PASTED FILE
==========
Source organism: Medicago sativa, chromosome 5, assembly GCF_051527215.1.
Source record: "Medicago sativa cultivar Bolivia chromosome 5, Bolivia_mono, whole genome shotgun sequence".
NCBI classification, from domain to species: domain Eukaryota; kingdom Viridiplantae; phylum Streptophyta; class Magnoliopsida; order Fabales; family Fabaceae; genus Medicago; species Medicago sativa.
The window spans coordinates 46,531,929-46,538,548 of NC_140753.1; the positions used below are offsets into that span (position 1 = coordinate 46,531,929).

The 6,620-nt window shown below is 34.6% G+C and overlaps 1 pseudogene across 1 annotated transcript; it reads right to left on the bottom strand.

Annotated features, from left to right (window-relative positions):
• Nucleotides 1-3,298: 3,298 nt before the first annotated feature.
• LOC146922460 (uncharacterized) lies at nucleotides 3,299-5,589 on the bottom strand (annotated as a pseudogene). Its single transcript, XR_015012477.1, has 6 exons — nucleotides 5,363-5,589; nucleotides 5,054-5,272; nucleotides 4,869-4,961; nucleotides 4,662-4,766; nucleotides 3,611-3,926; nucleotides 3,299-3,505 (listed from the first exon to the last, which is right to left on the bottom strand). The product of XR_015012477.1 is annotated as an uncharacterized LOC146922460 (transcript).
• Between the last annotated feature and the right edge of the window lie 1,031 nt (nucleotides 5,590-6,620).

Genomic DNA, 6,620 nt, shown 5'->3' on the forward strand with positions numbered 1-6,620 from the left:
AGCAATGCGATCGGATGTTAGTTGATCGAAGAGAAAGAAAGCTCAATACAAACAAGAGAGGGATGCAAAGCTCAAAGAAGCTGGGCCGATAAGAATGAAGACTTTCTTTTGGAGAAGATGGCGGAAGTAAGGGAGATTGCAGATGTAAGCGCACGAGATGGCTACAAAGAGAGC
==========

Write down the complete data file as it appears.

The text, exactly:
Source organism: Medicago sativa, chromosome 5, assembly GCF_051527215.1.
Source record: "Medicago sativa cultivar Bolivia chromosome 5, Bolivia_mono, whole genome shotgun sequence".
NCBI classification, from domain to species: domain Eukaryota; kingdom Viridiplantae; phylum Streptophyta; class Magnoliopsida; order Fabales; family Fabaceae; genus Medicago; species Medicago sativa.
The window spans coordinates 46,531,929-46,538,548 of NC_140753.1; the positions used below are offsets into that span (position 1 = coordinate 46,531,929).

The 6,620-nt window shown below is 34.6% G+C and overlaps 1 pseudogene across 1 annotated transcript; it reads right to left on the bottom strand.

Annotated features, from left to right (window-relative positions):
• Nucleotides 1-3,298: 3,298 nt before the first annotated feature.
• LOC146922460 (uncharacterized) lies at nucleotides 3,299-5,589 on the bottom strand (annotated as a pseudogene). Its single transcript, XR_015012477.1, has 6 exons — nucleotides 5,363-5,589; nucleotides 5,054-5,272; nucleotides 4,869-4,961; nucleotides 4,662-4,766; nucleotides 3,611-3,926; nucleotides 3,299-3,505 (listed from the first exon to the last, which is right to left on the bottom strand). The product of XR_015012477.1 is annotated as an uncharacterized LOC146922460 (transcript).
• Between the last annotated feature and the right edge of the window lie 1,031 nt (nucleotides 5,590-6,620).

Genomic DNA, 6,620 nt, shown 5'->3' on the forward strand with positions numbered 1-6,620 from the left:
AGCAATGCGATCGGATGTTAGTTGATCGAAGAGAAAGAAAGCTCAATACAAACAAGAGAGGGATGCAAAGCTCAAAGAAGCTGGGCCGATAAGAATGAAGACTTTCTTTTGGAGAAGATGGCGGAAGTAAGGGAGATTGCAGATGTAAGCGCACGAGATGGCTACAAAGAGAGC